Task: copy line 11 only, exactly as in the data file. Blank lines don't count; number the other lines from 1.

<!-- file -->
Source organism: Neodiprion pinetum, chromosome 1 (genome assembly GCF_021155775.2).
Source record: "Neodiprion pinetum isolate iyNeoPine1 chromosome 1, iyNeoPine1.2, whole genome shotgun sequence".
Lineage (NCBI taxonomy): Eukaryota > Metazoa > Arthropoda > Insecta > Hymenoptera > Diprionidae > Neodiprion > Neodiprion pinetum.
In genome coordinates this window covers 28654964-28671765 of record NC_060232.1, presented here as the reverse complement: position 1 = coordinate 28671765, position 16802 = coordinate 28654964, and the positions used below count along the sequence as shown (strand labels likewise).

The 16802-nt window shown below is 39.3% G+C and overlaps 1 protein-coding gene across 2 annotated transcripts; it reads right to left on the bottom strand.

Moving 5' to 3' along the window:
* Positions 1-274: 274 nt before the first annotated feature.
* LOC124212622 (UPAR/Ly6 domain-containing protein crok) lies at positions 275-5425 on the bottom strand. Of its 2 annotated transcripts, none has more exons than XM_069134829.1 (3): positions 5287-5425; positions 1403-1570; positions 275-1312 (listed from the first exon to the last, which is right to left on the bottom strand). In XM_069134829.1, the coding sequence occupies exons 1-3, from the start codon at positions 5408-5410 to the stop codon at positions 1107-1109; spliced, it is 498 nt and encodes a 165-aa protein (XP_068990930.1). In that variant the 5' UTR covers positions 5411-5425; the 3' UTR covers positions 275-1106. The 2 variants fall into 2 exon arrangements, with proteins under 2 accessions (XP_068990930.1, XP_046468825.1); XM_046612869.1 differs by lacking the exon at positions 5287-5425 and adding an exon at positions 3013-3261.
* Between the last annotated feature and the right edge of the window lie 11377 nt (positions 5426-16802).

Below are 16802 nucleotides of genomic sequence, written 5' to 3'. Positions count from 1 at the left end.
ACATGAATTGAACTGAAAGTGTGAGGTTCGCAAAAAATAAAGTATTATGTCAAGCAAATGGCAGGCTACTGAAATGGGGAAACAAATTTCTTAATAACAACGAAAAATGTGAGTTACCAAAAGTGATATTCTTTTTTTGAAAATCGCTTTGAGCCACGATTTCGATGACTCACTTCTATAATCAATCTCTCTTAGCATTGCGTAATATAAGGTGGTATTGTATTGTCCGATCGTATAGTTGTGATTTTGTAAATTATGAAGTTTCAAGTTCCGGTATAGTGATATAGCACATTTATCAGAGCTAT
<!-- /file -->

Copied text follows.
ACATGAATTGAACTGAAAGTGTGAGGTTCGCAAAAAATAAAGTATTATGTCAAGCAAATGGCAGGCTACTGAAATGGGGAAACAAATTTCTTAATAACAACGAAAAATGTGAGTTACCAAAAGTGATATTCTTTTTTTGAAAATCGCTTTGAGCCACGATTTCGATGACTCACTTCTATAATCAATCTCTCTTAGCATTGCGTAATATAAGGTGGTATTGTATTGTCCGATCGTATAGTTGTGATTTTGTAAATTATGAAGTTTCAAGTTCCGGTATAGTGATATAGCACATTTATCAGAGCTAT